How political differences are killing a train

Posted by Fred Frailey
on Wednesday, October 13, 2010

You want my opinion? Of course you do. Unless something big happens (and I don’t count on it ), Amtrak’s second state-supported round trip from Washington state to Vancouver, B.C., will be history in just over two weeks. And the reason will be that Canada takes a very different course toward paying for its transportation-related services than do governments in the U.S., and we Yankees don’t understand that new fact of life.

I give credit to Christine Gregoire, the governor of Washington state, for putting the full nelson on the Canadians. The Canada Border Services Agency is demanding $1,500 a day, or almost $550,000 a year, from Washington state to clear passengers from the two state-supported Amtrak Cascade trains (numbers 513 and 516) at Pacific Central Station in Vancouver. Gregoire is saying not just no, but hell no. She argues that Canada, like her state, profits enormously from the tourism made possible by these trains. Why is it seeking to kill that golden goose, she asks?

To see a clip of her remarks yesterday in response to a reporter’s questions, click here.

Very impressive the governor is, but she may as well be baying at the moon. The Canadian government some years ago made a tactical decision that transportation-related services such as border protection, airports and the like shouldn’t be its responsibility to pay for. That’s why air fares to Canada are far higher than to places a similar distance away in the U.S. Passengers pay to keep those airports open. And it’s why the Canada Border Services Agency decided long ago to institute cost-recovery on new services it renders. Existing Amtrak trains in and out of Canada weren’t affected, but when Washington state announced that the second round trip to Vancouver would start in August 2008, wham! Starting in August 2009, for almost 15 months the agency allowed the train to operate without imposing the fees. But now it is saying enough is enough. Unless the Prime Minister Stephen Harper weighs in (and why should he?), I don’t see the Canadian agency budging this time. It is deaf to arguments that the Amtrak Cascade is being singled out when travelers arriving by car sail right through.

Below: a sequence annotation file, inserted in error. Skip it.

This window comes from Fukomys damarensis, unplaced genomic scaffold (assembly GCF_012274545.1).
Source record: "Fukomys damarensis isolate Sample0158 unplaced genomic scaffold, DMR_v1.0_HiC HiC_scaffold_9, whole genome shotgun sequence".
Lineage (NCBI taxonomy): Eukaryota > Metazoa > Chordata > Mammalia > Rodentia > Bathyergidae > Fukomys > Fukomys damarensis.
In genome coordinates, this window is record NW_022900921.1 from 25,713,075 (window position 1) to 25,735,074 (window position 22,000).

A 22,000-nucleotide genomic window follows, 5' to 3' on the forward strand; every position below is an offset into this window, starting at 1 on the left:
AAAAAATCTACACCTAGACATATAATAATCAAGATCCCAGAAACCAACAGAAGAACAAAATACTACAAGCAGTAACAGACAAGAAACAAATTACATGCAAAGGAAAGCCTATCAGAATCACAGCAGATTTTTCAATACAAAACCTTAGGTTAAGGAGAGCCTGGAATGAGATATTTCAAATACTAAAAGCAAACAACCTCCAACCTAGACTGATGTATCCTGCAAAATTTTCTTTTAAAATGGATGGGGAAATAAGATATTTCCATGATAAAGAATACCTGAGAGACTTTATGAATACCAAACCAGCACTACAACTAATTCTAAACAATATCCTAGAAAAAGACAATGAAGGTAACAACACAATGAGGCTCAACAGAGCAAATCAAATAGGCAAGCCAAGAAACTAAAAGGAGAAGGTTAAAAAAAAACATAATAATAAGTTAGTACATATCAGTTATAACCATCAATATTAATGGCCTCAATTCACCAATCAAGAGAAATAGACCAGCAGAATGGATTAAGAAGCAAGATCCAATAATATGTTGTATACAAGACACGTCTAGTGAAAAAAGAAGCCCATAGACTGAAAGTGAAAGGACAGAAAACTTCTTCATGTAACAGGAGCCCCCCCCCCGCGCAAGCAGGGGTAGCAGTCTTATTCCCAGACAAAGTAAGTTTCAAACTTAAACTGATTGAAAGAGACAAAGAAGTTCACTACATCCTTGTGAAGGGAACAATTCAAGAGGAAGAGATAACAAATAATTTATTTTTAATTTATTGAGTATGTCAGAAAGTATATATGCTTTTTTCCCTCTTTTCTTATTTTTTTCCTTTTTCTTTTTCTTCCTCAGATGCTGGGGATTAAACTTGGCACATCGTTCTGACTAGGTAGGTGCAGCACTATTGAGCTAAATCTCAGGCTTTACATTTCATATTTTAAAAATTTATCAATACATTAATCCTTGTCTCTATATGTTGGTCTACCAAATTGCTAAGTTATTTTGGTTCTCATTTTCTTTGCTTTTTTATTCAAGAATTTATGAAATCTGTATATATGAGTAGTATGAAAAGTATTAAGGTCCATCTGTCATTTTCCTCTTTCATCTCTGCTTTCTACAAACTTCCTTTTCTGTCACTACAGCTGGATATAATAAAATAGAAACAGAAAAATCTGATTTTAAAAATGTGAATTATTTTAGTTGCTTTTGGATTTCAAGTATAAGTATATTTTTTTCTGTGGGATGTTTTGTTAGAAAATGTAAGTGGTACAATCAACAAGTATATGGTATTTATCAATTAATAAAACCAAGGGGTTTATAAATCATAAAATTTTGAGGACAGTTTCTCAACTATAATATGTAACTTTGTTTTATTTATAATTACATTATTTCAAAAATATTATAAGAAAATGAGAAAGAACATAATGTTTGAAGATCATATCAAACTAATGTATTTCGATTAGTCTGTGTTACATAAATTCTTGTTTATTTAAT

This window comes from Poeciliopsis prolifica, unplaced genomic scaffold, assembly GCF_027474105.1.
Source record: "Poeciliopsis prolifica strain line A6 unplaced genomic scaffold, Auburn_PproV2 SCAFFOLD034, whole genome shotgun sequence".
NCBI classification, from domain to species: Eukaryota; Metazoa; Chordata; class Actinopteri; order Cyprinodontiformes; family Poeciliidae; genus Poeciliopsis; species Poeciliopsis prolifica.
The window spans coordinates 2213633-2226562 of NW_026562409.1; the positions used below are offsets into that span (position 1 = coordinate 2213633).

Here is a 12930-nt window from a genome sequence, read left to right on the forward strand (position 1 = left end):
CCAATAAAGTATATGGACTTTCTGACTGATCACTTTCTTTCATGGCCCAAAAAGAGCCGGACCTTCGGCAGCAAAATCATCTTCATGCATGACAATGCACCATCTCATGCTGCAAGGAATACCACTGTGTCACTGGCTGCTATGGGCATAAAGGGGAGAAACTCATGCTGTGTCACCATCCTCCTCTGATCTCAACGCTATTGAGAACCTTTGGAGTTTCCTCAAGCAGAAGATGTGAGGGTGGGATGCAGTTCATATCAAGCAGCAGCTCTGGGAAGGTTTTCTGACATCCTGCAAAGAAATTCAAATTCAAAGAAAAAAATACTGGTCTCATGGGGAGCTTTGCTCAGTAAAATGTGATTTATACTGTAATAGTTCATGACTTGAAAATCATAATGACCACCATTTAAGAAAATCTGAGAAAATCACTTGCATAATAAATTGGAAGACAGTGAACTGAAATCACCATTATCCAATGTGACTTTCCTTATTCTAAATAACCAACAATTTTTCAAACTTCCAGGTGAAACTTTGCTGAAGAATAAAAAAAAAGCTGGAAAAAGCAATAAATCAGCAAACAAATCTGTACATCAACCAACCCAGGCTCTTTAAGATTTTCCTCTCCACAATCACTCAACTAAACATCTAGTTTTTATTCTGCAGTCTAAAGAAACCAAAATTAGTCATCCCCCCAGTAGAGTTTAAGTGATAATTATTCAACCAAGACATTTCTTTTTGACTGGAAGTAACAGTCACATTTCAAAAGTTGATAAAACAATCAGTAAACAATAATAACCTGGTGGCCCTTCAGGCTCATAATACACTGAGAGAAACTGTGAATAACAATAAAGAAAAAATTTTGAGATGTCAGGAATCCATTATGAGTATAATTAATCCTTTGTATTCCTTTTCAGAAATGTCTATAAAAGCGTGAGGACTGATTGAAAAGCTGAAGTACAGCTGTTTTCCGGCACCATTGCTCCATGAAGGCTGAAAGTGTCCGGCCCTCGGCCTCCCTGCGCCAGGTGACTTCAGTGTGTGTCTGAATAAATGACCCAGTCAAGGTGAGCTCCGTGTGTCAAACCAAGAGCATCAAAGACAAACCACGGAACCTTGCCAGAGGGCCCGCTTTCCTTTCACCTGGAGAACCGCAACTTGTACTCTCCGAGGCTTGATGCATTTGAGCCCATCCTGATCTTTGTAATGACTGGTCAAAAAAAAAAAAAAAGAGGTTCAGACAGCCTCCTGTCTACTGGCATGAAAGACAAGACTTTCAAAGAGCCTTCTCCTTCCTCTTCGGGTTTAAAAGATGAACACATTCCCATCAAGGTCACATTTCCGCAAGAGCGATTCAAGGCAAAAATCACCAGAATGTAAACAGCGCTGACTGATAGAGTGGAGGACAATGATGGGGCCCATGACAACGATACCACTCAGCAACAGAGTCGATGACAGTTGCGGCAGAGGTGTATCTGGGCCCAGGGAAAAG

But how’s this for irony: John Gillie, who writes about airlines for the News Tribune in Tacoma, Wash., noted last month that Canadian authorities have put Vancouver International Airport on sale to airlines flying in from other countries. They are exempt from the provincial fuel tax of two cents a liter, and landing and terminal fees will be frozen for the next five years. It seems that the high cost of using Vancouver International has been hurting that city, while Sea-Tac Airport on this side of the border benefited. I guess it’s a case of one hand not knowing what the other is doing.—Fred W. Frailey

One day later: Why was I such a pessimist? Only a few hours after I publicly buried the second Amtrak round trip to Vancouver, the Canadian government caved again. Give a lot of credit to Christine Gregoire, the governor of Washington state. She really poured it on this week when questioned by a reporter; if you haven't clicked on the link above, you should. The second Amtrak Cascade into Canada now has another one-year reprieve. But Canada Border Services Agency is nothing if not stubborn, so don't be surprised if we go through this all over again next October.—Fred

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